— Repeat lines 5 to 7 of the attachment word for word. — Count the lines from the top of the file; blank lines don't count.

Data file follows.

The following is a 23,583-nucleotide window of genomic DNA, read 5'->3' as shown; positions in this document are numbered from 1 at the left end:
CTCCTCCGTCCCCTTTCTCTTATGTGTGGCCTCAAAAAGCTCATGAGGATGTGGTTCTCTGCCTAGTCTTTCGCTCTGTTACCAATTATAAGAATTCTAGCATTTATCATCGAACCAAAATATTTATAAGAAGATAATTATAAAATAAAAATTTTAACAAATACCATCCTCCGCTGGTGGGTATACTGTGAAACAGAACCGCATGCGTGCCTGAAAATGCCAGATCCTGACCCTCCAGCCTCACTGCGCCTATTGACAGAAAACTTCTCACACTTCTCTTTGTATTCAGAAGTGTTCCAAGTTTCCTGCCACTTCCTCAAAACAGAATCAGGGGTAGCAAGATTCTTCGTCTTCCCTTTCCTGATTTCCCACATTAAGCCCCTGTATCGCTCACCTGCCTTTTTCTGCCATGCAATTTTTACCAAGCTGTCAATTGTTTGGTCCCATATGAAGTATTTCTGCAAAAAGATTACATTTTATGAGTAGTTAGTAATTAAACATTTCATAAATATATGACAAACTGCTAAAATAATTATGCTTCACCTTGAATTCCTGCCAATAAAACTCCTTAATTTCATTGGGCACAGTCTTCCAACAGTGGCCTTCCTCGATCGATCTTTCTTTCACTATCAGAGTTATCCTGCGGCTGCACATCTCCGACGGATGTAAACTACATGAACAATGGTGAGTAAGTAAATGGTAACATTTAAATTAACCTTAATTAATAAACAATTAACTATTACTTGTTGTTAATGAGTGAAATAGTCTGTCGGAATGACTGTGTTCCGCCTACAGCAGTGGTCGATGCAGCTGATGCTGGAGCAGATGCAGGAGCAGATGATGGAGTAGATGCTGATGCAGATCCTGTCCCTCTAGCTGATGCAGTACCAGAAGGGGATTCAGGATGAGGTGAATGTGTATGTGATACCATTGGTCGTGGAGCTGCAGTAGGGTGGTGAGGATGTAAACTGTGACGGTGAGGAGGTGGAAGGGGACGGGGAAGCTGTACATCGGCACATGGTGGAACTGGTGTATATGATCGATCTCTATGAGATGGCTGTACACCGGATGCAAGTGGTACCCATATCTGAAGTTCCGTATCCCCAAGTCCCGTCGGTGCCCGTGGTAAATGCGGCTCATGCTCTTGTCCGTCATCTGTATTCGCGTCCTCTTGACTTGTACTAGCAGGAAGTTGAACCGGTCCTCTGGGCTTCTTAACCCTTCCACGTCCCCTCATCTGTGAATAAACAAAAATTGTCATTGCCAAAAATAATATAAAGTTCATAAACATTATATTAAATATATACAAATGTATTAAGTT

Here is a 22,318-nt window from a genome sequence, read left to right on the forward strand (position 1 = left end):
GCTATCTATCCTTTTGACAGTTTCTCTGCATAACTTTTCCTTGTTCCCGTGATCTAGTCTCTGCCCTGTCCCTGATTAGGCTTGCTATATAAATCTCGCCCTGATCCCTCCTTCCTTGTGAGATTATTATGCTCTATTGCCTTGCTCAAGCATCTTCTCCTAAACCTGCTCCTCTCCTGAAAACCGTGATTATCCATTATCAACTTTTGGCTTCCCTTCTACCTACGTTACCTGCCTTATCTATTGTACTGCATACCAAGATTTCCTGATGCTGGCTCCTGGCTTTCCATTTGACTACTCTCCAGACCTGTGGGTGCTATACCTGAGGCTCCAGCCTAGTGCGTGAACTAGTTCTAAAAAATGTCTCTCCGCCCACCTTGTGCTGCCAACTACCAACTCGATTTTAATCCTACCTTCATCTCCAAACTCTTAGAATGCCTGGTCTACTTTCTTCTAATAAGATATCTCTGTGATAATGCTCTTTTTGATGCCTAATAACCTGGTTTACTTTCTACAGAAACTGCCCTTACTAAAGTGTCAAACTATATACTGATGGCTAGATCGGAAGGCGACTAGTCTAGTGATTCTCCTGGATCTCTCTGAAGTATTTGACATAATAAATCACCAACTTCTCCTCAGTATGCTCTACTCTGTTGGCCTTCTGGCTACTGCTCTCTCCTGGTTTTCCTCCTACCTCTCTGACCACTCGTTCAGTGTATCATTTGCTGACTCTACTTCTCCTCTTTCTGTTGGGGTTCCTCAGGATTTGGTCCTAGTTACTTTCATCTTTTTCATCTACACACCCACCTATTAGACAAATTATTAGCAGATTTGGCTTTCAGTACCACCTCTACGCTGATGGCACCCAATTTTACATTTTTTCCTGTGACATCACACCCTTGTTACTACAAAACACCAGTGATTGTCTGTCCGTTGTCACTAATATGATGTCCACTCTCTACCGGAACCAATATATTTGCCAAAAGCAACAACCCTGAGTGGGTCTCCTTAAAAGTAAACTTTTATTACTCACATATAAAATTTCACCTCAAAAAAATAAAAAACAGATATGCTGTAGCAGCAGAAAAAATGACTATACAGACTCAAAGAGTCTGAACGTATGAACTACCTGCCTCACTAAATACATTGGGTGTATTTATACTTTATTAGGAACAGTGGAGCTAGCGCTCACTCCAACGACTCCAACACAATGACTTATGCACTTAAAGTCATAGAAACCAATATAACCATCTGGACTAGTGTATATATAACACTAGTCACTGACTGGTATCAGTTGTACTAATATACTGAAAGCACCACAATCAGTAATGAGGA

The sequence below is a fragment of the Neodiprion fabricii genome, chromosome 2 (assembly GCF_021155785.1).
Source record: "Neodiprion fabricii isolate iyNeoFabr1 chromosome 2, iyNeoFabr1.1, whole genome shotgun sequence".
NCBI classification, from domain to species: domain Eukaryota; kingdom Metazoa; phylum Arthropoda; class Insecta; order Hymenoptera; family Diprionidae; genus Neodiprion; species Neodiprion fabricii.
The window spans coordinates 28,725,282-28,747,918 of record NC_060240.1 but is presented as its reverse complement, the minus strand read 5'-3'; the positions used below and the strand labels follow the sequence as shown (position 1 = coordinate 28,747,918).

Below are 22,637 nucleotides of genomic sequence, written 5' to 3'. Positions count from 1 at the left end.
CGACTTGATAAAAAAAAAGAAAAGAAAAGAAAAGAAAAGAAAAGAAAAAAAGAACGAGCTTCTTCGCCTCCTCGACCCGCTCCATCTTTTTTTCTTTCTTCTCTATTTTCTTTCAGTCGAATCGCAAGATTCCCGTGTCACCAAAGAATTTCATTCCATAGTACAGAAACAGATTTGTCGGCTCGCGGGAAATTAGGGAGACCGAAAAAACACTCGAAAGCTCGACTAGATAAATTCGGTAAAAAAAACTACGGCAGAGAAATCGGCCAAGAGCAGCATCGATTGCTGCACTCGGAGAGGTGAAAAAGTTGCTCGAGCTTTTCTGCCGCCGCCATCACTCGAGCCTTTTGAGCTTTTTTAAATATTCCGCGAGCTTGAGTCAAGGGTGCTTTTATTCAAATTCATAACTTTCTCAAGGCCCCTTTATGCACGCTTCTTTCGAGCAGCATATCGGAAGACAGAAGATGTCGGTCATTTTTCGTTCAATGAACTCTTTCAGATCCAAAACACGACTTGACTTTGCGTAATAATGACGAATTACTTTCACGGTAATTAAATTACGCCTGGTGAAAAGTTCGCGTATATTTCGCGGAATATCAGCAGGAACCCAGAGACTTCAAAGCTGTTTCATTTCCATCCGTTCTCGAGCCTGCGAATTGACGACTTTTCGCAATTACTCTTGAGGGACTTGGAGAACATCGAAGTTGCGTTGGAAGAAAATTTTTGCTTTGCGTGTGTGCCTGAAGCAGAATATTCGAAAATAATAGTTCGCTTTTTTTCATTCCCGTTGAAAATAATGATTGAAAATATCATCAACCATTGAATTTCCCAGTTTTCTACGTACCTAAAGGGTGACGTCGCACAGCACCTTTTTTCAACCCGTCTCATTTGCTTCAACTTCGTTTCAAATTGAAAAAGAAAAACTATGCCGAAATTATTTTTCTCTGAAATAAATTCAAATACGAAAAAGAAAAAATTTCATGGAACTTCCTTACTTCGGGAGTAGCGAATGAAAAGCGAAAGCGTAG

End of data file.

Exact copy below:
The sequence below is a fragment of the Neodiprion fabricii genome, chromosome 2 (assembly GCF_021155785.1).
Source record: "Neodiprion fabricii isolate iyNeoFabr1 chromosome 2, iyNeoFabr1.1, whole genome shotgun sequence".
NCBI classification, from domain to species: domain Eukaryota; kingdom Metazoa; phylum Arthropoda; class Insecta; order Hymenoptera; family Diprionidae; genus Neodiprion; species Neodiprion fabricii.